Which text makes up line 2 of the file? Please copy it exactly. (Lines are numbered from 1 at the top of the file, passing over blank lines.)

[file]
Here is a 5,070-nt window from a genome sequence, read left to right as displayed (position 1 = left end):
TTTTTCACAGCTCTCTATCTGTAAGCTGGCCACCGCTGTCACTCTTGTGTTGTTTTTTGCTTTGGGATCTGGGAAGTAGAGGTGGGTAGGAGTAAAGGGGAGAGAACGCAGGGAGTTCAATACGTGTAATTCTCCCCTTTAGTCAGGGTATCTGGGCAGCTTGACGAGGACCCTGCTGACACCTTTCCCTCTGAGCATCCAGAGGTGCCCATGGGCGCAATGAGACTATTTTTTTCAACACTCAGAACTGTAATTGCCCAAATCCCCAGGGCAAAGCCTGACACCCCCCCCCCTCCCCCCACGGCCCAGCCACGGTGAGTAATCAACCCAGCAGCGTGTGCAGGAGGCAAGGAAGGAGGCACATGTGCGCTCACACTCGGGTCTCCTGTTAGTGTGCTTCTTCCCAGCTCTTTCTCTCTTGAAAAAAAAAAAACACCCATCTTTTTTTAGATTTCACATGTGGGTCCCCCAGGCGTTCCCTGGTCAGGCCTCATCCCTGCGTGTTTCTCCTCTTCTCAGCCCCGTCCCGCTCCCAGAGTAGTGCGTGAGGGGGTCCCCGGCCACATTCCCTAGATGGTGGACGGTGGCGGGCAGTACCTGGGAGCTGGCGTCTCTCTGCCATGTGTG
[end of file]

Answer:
TTTTTCACAGCTCTCTATCTGTAAGCTGGCCACCGCTGTCACTCTTGTGTTGTTTTTTGCTTTGGGATCTGGGAAGTAGAGGTGGGTAGGAGTAAAGGGGAGAGAACGCAGGGAGTTCAATACGTGTAATTCTCCCCTTTAGTCAGGGTATCTGGGCAGCTTGACGAGGACCCTGCTGACACCTTTCCCTCTGAGCATCCAGAGGTGCCCATGGGCGCAATGAGACTATTTTTTTCAACACTCAGAACTGTAATTGCCCAAATCCCCAGGGCAAAGCCTGACACCCCCCCCCCTCCCCCCACGGCCCAGCCACGGTGAGTAATCAACCCAGCAGCGTGTGCAGGAGGCAAGGAAGGAGGCACATGTGCGCTCACACTCGGGTCTCCTGTTAGTGTGCTTCTTCCCAGCTCTTTCTCTCTTGAAAAAAAAAAAACACCCATCTTTTTTTAGATTTCACATGTGGGTCCCCCAGGCGTTCCCTGGTCAGGCCTCATCCCTGCGTGTTTCTCCTCTTCTCAGCCCCGTCCCGCTCCCAGAGTAGTGCGTGAGGGGGTCCCCGGCCACATTCCCTAGATGGTGGACGGTGGCGGGCAGTACCTGGGAGCTGGCGTCTCTCTGCCATGTGTG